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The Secret Vietnam War: The United States Air Force in Thailand, 1961-1975 Library Binding – November 20, 1998

ISBN-13: 978-0786400843 ISBN-10: 0786400846 Edition: 1st

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Product Details

  • Library Binding: 287 pages
  • Publisher: McFarland & Company; 1st edition (November 20, 1998)
  • Language: English
  • ISBN-10: 0786400846
  • ISBN-13: 978-0786400843
  • Product Dimensions: 10.3 x 7.1 x 0.8 inches
  • Shipping Weight: 1.6 pounds
  • Average Customer Review: 4.0 out of 5 stars  See all reviews (2 customer reviews)
  • Amazon Best Sellers Rank: #3,849,510 in Books (See Top 100 in Books)

Editorial Reviews

Review

"a smooth, timely work" -- Military Review

"a top-notch general overview" -- Military

"highlights what went on in Thailand during the Vietnam War...fascinating data" -- Veteran

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Most Helpful Customer Reviews

5 of 5 people found the following review helpful By A Customer on October 18, 1998
Format: Library Binding
I was there during the same time frame as Jeff, and I still learned a lot. Reading this book was like a step back in time. It was good and informative. Todays youth should read it and others pertaining to the Vietnam War. I only have one critisim though. As with all other books that are in print about the Air Was in Vietnam, one very important unit has been overlooked yet again. This was DET 2 TAWC (Detachment 2 Tactical Air Warfare Command), Project Rivet Top. This was the unit I served with during the Vietnam war and having been a Top Secret unit it has been ignored again.
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2 of 6 people found the following review helpful By William G. Williams on March 18, 2002
Format: Library Binding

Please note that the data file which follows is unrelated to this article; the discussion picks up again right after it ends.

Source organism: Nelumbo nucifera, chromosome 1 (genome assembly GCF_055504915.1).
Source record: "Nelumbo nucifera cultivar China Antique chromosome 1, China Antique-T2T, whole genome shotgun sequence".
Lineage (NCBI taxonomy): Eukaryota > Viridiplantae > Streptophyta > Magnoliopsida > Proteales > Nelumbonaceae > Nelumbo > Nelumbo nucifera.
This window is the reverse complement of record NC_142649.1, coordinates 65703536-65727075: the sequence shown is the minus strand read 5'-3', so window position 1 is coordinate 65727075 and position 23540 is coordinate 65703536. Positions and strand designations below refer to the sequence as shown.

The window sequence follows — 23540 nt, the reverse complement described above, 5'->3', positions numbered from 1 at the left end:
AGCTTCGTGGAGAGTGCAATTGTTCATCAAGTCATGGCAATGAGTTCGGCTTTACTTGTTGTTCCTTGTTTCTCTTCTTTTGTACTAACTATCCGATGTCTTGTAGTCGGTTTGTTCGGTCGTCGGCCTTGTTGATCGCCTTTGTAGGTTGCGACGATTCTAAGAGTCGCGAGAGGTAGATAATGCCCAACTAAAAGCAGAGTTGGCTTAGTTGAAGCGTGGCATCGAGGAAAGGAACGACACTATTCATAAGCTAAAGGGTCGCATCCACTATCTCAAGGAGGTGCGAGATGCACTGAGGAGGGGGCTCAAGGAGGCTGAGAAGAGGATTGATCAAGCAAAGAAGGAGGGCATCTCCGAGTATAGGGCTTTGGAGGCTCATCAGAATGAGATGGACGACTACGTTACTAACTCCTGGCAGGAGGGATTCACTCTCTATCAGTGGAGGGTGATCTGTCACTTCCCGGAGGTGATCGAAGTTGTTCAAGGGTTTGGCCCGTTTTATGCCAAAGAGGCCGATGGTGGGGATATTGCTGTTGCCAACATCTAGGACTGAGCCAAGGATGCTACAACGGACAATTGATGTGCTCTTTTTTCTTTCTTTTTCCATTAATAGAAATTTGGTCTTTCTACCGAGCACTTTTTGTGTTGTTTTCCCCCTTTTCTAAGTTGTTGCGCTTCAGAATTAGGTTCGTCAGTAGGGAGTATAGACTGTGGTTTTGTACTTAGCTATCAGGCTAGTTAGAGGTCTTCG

In The Secret Vietnam War USAF in Thailand, the author toes the bureaucratic line. For 1975, he believes historians when they tell him the C5a that was destroyed (by guerillas who wanted to discourage the extraction of Vietnamese refugees) not by "structural damage" i.e. they were practically brand new aircraft. I sat through the security/intelligence brieifing. As a result he misses the fact that Security Police had to pull the repugnate duty of sniper on off loading refugees because the brass was afraid the North Vietnamese would use refugees as cover to do suicide attacks on Thailand air bases. The author misses the fact that Security Police were escorts on US C 130s to help with the early refugee extraction during Operation Babylift. The author misses the threat of student, communist querrillas, and RTG mercenaries against US military installations. I had to endure sniper harrassment on the perimeter and I was ordered to not defend myself. The author got right the assassination threat against the base commander, but missed the fact that theives and others attacked, beat, and stole equipment and weapons of SP gate guards. This is partly inferred in "Rituals of National Loyalty." He missed the fact that bases in Thailand were used by US diplomacy to smuggle herion, when I tried to stop a shipment on a KC 135 tanker the base commander relieved me of duty and put me on the next "Freedom Flight" home. I did find a book that talks about the CIA's involvement in such activities, they paid off Thai military authorities by shipping out local leader's herion.
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